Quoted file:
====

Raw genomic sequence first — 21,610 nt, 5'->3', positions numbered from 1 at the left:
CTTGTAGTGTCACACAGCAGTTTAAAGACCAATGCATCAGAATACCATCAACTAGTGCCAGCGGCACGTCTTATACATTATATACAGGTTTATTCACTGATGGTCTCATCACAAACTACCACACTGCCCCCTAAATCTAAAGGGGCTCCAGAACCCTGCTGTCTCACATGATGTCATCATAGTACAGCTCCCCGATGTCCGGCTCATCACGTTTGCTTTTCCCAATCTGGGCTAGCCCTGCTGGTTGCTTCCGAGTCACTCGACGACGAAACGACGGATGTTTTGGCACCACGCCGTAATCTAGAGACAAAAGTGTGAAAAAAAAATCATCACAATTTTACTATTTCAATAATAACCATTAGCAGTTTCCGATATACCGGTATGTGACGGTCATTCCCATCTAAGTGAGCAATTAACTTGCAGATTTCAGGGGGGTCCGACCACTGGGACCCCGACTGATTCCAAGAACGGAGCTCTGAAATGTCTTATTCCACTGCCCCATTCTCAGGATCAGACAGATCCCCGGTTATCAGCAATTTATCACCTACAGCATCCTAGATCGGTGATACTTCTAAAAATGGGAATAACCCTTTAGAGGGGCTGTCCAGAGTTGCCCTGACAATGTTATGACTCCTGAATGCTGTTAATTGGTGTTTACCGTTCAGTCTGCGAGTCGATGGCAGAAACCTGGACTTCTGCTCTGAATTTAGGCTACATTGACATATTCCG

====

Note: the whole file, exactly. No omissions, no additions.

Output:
Raw genomic sequence first — 21,610 nt, 5'->3', positions numbered from 1 at the left:
CTTGTAGTGTCACACAGCAGTTTAAAGACCAATGCATCAGAATACCATCAACTAGTGCCAGCGGCACGTCTTATACATTATATACAGGTTTATTCACTGATGGTCTCATCACAAACTACCACACTGCCCCCTAAATCTAAAGGGGCTCCAGAACCCTGCTGTCTCACATGATGTCATCATAGTACAGCTCCCCGATGTCCGGCTCATCACGTTTGCTTTTCCCAATCTGGGCTAGCCCTGCTGGTTGCTTCCGAGTCACTCGACGACGAAACGACGGATGTTTTGGCACCACGCCGTAATCTAGAGACAAAAGTGTGAAAAAAAAATCATCACAATTTTACTATTTCAATAATAACCATTAGCAGTTTCCGATATACCGGTATGTGACGGTCATTCCCATCTAAGTGAGCAATTAACTTGCAGATTTCAGGGGGGTCCGACCACTGGGACCCCGACTGATTCCAAGAACGGAGCTCTGAAATGTCTTATTCCACTGCCCCATTCTCAGGATCAGACAGATCCCCGGTTATCAGCAATTTATCACCTACAGCATCCTAGATCGGTGATACTTCTAAAAATGGGAATAACCCTTTAGAGGGGCTGTCCAGAGTTGCCCTGACAATGTTATGACTCCTGAATGCTGTTAATTGGTGTTTACCGTTCAGTCTGCGAGTCGATGGCAGAAACCTGGACTTCTGCTCTGAATTTAGGCTACATTGACATATTCCG